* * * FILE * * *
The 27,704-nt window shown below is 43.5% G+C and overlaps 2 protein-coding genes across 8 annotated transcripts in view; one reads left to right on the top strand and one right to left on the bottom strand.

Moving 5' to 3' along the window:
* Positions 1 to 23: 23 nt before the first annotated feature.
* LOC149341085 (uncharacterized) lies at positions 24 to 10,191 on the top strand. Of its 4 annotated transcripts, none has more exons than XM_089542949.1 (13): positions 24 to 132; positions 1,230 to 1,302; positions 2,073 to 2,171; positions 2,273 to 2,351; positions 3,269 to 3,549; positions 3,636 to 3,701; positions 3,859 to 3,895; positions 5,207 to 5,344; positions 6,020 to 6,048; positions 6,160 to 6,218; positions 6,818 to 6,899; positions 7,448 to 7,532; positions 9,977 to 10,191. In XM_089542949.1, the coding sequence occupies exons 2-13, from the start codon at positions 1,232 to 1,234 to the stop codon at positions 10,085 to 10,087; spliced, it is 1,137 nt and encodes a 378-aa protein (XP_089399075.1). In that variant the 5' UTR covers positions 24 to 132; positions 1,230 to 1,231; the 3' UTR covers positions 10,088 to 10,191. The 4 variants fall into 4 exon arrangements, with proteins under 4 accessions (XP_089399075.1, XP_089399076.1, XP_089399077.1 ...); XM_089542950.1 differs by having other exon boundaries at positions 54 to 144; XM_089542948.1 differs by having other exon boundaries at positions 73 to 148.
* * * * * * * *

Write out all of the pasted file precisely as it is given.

The 27,704-nt window shown below is 43.5% G+C and overlaps 2 protein-coding genes across 8 annotated transcripts in view; one reads left to right on the top strand and one right to left on the bottom strand.

Moving 5' to 3' along the window:
* Positions 1 to 23: 23 nt before the first annotated feature.
* LOC149341085 (uncharacterized) lies at positions 24 to 10,191 on the top strand. Of its 4 annotated transcripts, none has more exons than XM_089542949.1 (13): positions 24 to 132; positions 1,230 to 1,302; positions 2,073 to 2,171; positions 2,273 to 2,351; positions 3,269 to 3,549; positions 3,636 to 3,701; positions 3,859 to 3,895; positions 5,207 to 5,344; positions 6,020 to 6,048; positions 6,160 to 6,218; positions 6,818 to 6,899; positions 7,448 to 7,532; positions 9,977 to 10,191. In XM_089542949.1, the coding sequence occupies exons 2-13, from the start codon at positions 1,232 to 1,234 to the stop codon at positions 10,085 to 10,087; spliced, it is 1,137 nt and encodes a 378-aa protein (XP_089399075.1). In that variant the 5' UTR covers positions 24 to 132; positions 1,230 to 1,231; the 3' UTR covers positions 10,088 to 10,191. The 4 variants fall into 4 exon arrangements, with proteins under 4 accessions (XP_089399075.1, XP_089399076.1, XP_089399077.1 ...); XM_089542950.1 differs by having other exon boundaries at positions 54 to 144; XM_089542948.1 differs by having other exon boundaries at positions 73 to 148.